Boomers demand a much costlier retirement than their parents ever would have expected. Not considering military stints in Europe or the Pacific, how much traveling did past generations of retirees do? Boomers' parents were Depression-era babies who practiced frugality and continued to pinch pennies throughout retirement. In stark contrast, boomers want their retirement to include the lush life, travel, relocation, new experiences, and other trappings of the high-consumption life that they're used to. Those who reach retirement age now are often healthy enough to run marathons, build houses, and start businesses. Many of them are migrating to small towns that can offer things not commonly found in retirement communities, such as employment and education opportunities. Other boomers are choosing to move into urban areas to take advantage of amenities such as public transportation and cultural attractions. All this is expensive.

Exotic Investment Options

The greatest generation had relatively few investment options: mostly ordinary bonds and certificates of deposit. Today's boomers, on the other hand, are faced with an ever-expanding universe of income securities. The investment industry has provided a lot of rope to invest, and a lot of new and exciting ways to lose it all.

Deregulation

If they felt like taking a risk, the boomers' parents might have bought some dividend-paying stocks. At the time, most of the dividend-paying industries, such as finance and utilities, were highly regulated. Decades of deregulation have caused these industries to become less predictable and more risky; hence, the certainty of previously assumed dividends or return on investments is now uncertain.

Rising, Instead of Declining, Interest Rates

In the 1980s, when the greatest generation started to retire, interest rates were about 18%. In 2010, rates were about as low as they get, at less than 1%. This long decline in interest rates provided a great return to bond investors. The boomers are facing the very opposite situation. Instead of an ever-declining interest rate, they are facing the likelihood of steadily increasing interest rates during their retirement.

Personal Savings Instead of Pensions

The greatest generation might have had a lower per capita income, but many of its members also had corporate or union pensions – which could be considerable, after working for a lifetime for the same employer, as was once common. But boomers wanted higher salaries, freedom to change jobs, and the ability to save independently. Besides, traditional corporate pensions have been largely phased out now, giving way to 401(k) plans, IRAs, and other investment vehicles which put the onus on saving on the individual. And, when given the option, most boomers didn't start saving enough or early enough. As for that federal pension known as Social Security – there is concern that it could fall short badly. The problem is that the baby boomer generation is much larger than most of the generations that followed and will be paying the boomers Social Security benefits. This potentially means that there will not be enough taxpaying workers to support the Social Security payments to the aging boomer population.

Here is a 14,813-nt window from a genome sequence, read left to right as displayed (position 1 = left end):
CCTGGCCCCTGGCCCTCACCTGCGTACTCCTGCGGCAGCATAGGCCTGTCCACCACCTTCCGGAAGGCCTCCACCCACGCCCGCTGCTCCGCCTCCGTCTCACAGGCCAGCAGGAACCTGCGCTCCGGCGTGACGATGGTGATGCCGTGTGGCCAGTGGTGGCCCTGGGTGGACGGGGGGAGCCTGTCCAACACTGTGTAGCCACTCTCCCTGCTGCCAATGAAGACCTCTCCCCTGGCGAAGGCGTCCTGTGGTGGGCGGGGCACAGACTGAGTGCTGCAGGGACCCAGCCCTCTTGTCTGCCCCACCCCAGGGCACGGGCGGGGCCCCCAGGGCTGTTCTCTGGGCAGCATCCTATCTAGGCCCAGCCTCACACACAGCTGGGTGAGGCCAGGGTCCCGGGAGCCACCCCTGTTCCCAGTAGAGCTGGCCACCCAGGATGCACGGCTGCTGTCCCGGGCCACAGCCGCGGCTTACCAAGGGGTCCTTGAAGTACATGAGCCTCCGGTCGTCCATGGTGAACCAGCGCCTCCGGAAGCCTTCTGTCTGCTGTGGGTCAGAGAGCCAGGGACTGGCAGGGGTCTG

During the years baby boomers were in the workforce, there were six employees for every one retiree. But it is estimated that by the time the entire baby boomer generation reaches retirement age, that ratio will fall to three-to-one.

A Retirement Fund Shortage?

This is where the Great Recession has been a big problem for boomer retirement savings. Many boomers jumped into expensive investments, mortgages, and startups in the late 1990s, only to find themselves struggling to make those payments a few years later; many found themselves completely tapped out or their mortgages underwater. The subprime meltdown of 2008 in the mortgage industry and the following stock market crash left many boomers scrambling to piece together an adequate nest egg. Many of them subsequently turned to borrowing against the equity in their homes as a solution. While real estate prices are starting to rise again, some boomers still can't profit substantially from selling their current home in order to find a cheaper one.

With the large debt built up by generation, savings have been put on the back burner. And even when they have put money by, boomers have been too conservative with their investments. By not holding enough of their portfolios in stocks, they’ve risked letting their nest eggs stagnate.

Even though it’s important for older generations to be careful with their finances, not being aggressive enough while investing in younger days can make it hard to retire on time. They’ve been working within a healthy economy for the majority of their careers, and many assumed they’d be able to ramp up their savings in the decade or two before retirement. With the economy still sluggish, however, their income has been funneled to more immediate expenses.

How Boomers Can Prep for Retirement

There are some nontraditional plans baby boomers have for retirement. One idea might be the most non-traditional of all: don't retire. Or at least, delay doing so beyond the proverbial age 65 or 66 (depending on birth date). Whether that means working longer, consulting, or finding a part-time gig, being part of the workforce can help boomers financially and emotionally. Finances permitting, boomers could also wait to take their Social Security benefits until they reach 70. By postponing benefits, they can receive 132% of their original monthly stipend.